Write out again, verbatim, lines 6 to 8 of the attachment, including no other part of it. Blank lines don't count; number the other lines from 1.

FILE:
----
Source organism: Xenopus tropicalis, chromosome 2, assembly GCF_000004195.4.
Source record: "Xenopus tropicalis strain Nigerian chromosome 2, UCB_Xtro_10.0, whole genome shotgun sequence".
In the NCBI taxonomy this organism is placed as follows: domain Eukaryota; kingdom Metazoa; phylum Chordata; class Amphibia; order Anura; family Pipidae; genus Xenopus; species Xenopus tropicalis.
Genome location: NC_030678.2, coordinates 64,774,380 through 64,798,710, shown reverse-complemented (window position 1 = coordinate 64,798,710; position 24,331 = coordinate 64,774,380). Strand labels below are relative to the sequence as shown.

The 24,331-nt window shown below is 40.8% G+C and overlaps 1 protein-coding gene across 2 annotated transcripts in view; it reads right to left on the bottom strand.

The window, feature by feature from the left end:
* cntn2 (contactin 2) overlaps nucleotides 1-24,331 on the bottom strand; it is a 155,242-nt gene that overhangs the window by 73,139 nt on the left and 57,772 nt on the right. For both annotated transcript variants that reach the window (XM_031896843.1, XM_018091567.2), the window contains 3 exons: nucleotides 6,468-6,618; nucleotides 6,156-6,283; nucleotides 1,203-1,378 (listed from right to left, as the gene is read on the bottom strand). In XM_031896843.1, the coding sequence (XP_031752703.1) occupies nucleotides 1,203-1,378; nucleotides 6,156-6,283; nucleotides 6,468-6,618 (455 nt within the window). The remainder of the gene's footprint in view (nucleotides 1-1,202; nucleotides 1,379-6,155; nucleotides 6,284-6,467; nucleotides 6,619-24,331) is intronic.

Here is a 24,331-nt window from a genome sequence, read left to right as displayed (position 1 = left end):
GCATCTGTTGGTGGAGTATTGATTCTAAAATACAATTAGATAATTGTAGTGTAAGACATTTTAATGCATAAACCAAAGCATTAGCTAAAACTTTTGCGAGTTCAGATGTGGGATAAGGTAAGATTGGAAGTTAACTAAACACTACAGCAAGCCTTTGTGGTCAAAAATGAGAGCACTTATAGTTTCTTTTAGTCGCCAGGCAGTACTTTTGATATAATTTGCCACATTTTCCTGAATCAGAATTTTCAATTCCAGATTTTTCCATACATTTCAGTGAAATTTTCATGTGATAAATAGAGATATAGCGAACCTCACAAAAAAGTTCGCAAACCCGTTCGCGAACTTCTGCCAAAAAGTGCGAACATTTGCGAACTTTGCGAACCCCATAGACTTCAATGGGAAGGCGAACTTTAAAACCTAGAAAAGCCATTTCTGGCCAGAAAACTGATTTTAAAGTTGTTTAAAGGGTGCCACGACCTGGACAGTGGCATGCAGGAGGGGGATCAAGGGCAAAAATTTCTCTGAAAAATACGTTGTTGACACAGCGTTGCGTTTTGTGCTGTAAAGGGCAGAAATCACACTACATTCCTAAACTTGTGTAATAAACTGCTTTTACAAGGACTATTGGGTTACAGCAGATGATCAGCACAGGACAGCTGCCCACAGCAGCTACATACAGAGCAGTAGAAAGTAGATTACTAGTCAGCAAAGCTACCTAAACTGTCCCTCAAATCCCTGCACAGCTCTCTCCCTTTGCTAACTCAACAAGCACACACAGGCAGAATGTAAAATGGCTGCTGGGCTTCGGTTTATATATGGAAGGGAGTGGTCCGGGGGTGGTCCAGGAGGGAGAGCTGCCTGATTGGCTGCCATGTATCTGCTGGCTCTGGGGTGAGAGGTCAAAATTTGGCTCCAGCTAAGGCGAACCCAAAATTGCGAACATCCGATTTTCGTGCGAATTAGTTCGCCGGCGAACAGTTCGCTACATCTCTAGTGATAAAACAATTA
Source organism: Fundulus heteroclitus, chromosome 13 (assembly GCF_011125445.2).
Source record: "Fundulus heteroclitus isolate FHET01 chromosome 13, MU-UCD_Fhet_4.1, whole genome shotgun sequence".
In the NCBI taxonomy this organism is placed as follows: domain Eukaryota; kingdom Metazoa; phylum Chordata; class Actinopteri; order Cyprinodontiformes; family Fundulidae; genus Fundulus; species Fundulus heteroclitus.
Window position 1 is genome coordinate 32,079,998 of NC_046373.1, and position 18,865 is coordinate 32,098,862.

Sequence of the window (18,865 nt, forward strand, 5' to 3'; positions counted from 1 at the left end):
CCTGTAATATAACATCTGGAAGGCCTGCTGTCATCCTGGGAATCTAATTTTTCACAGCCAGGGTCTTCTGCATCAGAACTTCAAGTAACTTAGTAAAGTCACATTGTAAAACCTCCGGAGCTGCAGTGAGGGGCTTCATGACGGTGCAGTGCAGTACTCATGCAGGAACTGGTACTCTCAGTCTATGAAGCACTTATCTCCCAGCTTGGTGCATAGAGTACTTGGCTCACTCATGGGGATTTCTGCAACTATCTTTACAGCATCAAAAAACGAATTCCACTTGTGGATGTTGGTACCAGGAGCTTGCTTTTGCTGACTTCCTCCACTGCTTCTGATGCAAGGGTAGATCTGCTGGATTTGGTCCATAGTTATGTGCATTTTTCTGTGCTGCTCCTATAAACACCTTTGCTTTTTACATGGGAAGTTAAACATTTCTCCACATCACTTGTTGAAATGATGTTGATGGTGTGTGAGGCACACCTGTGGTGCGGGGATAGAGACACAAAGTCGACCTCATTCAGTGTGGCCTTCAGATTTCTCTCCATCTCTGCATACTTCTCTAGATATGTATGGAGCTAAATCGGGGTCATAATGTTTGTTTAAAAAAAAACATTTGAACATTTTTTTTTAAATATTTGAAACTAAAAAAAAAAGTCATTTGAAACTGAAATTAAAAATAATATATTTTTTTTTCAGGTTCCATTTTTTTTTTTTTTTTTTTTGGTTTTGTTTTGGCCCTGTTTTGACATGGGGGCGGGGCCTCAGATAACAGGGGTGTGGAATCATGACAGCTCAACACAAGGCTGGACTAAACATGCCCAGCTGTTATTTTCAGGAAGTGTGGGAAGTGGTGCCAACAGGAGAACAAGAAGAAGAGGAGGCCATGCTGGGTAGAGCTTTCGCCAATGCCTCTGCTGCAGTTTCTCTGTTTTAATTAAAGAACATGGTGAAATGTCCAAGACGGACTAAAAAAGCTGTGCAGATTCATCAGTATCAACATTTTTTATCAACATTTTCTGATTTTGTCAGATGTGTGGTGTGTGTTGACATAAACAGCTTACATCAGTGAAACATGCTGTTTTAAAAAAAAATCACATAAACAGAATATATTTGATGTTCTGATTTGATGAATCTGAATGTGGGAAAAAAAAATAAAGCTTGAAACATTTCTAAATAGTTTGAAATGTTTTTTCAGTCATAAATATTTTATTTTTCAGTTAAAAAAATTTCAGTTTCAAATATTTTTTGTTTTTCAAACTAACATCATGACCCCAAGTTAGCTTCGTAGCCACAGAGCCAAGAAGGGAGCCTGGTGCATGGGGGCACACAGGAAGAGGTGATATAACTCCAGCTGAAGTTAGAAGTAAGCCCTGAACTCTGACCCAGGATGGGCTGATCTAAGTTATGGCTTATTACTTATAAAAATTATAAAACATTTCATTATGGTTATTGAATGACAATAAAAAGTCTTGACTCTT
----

The window, feature by feature from the left end:
* cntn2 (contactin 2) overlaps nucleotides 1-24,331 on the bottom strand; it is a 155,242-nt gene that overhangs the window by 73,139 nt on the left and 57,772 nt on the right. For both annotated transcript variants that reach the window (XM_031896843.1, XM_018091567.2), the window contains 3 exons: nucleotides 6,468-6,618; nucleotides 6,156-6,283; nucleotides 1,203-1,378 (listed from right to left, as the gene is read on the bottom strand). In XM_031896843.1, the coding sequence (XP_031752703.1) occupies nucleotides 1,203-1,378; nucleotides 6,156-6,283; nucleotides 6,468-6,618 (455 nt within the window). The remainder of the gene's footprint in view (nucleotides 1-1,202; nucleotides 1,379-6,155; nucleotides 6,284-6,467; nucleotides 6,619-24,331) is intronic.

Here is a 24,331-nt window from a genome sequence, read left to right as displayed (position 1 = left end):